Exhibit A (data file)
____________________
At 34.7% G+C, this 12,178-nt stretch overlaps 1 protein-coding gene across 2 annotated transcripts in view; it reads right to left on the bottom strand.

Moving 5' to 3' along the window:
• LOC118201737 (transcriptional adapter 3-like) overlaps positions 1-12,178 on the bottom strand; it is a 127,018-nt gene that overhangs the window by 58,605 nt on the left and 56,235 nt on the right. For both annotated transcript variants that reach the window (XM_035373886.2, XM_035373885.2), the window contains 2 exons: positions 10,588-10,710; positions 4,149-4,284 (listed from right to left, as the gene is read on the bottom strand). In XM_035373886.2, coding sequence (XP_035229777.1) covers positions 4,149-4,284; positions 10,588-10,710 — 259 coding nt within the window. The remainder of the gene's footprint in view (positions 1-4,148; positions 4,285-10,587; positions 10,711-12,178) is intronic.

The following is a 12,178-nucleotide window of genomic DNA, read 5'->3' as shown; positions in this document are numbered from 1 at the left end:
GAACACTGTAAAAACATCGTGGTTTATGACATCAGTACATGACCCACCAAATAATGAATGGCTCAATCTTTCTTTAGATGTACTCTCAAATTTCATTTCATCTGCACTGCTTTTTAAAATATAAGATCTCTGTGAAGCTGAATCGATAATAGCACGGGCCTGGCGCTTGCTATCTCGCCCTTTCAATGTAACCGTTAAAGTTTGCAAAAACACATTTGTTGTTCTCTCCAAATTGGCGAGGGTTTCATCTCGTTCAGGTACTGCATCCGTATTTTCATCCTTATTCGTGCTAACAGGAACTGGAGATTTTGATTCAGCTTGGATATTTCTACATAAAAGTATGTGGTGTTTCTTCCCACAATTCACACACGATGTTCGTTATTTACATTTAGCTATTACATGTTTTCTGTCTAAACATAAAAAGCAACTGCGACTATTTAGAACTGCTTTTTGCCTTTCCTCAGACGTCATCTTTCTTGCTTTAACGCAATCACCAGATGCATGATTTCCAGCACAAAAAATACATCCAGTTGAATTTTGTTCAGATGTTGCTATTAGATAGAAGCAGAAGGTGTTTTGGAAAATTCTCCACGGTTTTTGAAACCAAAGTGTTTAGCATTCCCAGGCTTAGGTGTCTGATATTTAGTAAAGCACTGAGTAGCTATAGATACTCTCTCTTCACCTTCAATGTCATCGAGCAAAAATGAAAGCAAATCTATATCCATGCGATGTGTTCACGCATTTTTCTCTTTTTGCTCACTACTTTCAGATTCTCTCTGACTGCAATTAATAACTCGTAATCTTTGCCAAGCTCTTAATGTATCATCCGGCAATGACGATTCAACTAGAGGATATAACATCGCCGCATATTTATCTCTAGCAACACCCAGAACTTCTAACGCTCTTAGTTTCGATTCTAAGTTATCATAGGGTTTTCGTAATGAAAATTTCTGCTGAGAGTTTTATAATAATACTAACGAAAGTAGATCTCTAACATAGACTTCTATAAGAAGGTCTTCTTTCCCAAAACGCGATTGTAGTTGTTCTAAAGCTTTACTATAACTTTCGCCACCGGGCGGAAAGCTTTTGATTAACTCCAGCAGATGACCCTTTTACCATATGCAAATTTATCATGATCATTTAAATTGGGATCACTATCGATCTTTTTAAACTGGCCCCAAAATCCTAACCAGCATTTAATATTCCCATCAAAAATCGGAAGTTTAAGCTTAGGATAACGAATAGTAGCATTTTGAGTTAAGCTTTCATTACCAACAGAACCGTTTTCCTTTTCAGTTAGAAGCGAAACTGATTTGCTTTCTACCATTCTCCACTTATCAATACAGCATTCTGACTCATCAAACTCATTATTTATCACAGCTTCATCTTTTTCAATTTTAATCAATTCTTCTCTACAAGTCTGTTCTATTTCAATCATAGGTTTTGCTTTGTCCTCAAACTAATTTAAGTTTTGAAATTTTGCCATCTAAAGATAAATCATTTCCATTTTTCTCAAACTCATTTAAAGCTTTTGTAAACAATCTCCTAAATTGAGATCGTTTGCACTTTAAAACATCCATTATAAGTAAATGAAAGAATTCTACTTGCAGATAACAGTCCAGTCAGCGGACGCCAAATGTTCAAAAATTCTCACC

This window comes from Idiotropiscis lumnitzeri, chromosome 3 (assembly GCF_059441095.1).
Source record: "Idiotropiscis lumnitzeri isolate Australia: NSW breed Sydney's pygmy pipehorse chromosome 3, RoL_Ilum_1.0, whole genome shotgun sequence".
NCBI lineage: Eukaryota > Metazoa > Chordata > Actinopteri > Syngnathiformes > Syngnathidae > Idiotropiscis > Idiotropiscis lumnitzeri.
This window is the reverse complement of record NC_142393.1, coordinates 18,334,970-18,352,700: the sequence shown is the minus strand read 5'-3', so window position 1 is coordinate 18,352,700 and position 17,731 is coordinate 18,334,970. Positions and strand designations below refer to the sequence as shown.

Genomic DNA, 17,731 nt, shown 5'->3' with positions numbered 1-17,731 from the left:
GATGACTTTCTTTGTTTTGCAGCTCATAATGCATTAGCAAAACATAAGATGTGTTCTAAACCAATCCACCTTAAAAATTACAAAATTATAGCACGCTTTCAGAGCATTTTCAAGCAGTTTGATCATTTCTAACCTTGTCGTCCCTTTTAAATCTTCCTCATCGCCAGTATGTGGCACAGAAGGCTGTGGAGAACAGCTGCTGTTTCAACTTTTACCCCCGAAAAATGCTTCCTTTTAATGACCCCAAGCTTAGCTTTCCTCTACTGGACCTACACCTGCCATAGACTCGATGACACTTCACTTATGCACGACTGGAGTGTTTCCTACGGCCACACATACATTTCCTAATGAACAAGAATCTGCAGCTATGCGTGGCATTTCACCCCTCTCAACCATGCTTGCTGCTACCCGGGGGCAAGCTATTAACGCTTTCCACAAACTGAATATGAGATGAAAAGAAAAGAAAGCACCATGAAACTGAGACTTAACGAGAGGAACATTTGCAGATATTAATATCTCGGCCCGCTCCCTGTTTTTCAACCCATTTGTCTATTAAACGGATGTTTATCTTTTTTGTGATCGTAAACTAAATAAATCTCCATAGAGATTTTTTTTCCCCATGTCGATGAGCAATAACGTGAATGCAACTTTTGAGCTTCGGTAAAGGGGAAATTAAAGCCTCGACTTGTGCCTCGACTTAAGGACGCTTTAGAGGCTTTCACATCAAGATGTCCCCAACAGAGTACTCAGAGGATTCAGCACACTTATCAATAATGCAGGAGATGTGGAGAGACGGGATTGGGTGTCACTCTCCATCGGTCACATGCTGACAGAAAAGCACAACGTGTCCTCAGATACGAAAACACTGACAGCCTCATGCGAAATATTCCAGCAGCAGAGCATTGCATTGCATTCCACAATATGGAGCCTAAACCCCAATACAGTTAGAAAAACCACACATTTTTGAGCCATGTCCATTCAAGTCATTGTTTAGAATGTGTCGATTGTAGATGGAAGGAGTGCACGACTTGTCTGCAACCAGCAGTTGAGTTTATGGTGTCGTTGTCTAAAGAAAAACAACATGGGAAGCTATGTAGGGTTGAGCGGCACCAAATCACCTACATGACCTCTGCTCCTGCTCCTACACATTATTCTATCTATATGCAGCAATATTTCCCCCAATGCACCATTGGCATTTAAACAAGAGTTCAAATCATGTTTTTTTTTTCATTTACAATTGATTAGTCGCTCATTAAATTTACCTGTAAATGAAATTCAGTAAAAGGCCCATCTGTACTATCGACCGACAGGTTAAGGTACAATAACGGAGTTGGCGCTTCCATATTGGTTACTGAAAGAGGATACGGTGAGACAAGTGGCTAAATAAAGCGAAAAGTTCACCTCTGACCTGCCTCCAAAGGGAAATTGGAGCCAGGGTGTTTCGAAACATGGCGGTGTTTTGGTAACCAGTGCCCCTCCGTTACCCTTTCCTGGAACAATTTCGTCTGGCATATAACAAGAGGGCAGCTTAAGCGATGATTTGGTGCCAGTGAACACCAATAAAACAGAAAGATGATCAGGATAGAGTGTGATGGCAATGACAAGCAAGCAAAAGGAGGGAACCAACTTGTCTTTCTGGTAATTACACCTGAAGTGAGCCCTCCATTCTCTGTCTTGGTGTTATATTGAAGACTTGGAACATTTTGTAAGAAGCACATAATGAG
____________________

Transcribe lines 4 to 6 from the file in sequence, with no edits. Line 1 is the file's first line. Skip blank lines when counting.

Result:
The following is a 12,178-nucleotide window of genomic DNA, read 5'->3' as shown; positions in this document are numbered from 1 at the left end:
GAACACTGTAAAAACATCGTGGTTTATGACATCAGTACATGACCCACCAAATAATGAATGGCTCAATCTTTCTTTAGATGTACTCTCAAATTTCATTTCATCTGCACTGCTTTTTAAAATATAAGATCTCTGTGAAGCTGAATCGATAATAGCACGGGCCTGGCGCTTGCTATCTCGCCCTTTCAATGTAACCGTTAAAGTTTGCAAAAACACATTTGTTGTTCTCTCCAAATTGGCGAGGGTTTCATCTCGTTCAGGTACTGCATCCGTATTTTCATCCTTATTCGTGCTAACAGGAACTGGAGATTTTGATTCAGCTTGGATATTTCTACATAAAAGTATGTGGTGTTTCTTCCCACAATTCACACACGATGTTCGTTATTTACATTTAGCTATTACATGTTTTCTGTCTAAACATAAAAAGCAACTGCGACTATTTAGAACTGCTTTTTGCCTTTCCTCAGACGTCATCTTTCTTGCTTTAACGCAATCACCAGATGCATGATTTCCAGCACAAAAAATACATCCAGTTGAATTTTGTTCAGATGTTGCTATTAGATAGAAGCAGAAGGTGTTTTGGAAAATTCTCCACGGTTTTTGAAACCAAAGTGTTTAGCATTCCCAGGCTTAGGTGTCTGATATTTAGTAAAGCACTGAGTAGCTATAGATACTCTCTCTTCACCTTCAATGTCATCGAGCAAAAATGAAAGCAAATCTATATCCATGCGATGTGTTCACGCATTTTTCTCTTTTTGCTCACTACTTTCAGATTCTCTCTGACTGCAATTAATAACTCGTAATCTTTGCCAAGCTCTTAATGTATCATCCGGCAATGACGATTCAACTAGAGGATATAACATCGCCGCATATTTATCTCTAGCAACACCCAGAACTTCTAACGCTCTTAGTTTCGATTCTAAGTTATCATAGGGTTTTCGTAATGAAAATTTCTGCTGAGAGTTTTATAATAATACTAACGAAAGTAGATCTCTAACATAGACTTCTATAAGAAGGTCTTCTTTCCCAAAACGCGATTGTAGTTGTTCTAAAGCTTTACTATAACTTTCGCCACCGGGCGGAAAGCTTTTGATTAACTCCAGCAGATGACCCTTTTACCATATGCAAATTTATCATGATCATTTAAATTGGGATCACTATCGATCTTTTTAAACTGGCCCCAAAATCCTAACCAGCATTTAATATTCCCATCAAAAATCGGAAGTTTAAGCTTAGGATAACGAATAGTAGCATTTTGAGTTAAGCTTTCATTACCAACAGAACCGTTTTCCTTTTCAGTTAGAAGCGAAACTGATTTGCTTTCTACCATTCTCCACTTATCAATACAGCATTCTGACTCATCAAACTCATTATTTATCACAGCTTCATCTTTTTCAATTTTAATCAATTCTTCTCTACAAGTCTGTTCTATTTCAATCATAGGTTTTGCTTTGTCCTCAAACTAATTTAAGTTTTGAAATTTTGCCATCTAAAGATAAATCATTTCCATTTTTCTCAAACTCATTTAAAGCTTTTGTAAACAATCTCCTAAATTGAGATCGTTTGCACTTTAAAACATCCATTATAAGTAAATGAAAGAATTCTACTTGCAGATAACAGTCCAGTCAGCGGACGCCAAATGTTCAAAAATTCTCACC

This window comes from Idiotropiscis lumnitzeri, chromosome 3 (assembly GCF_059441095.1).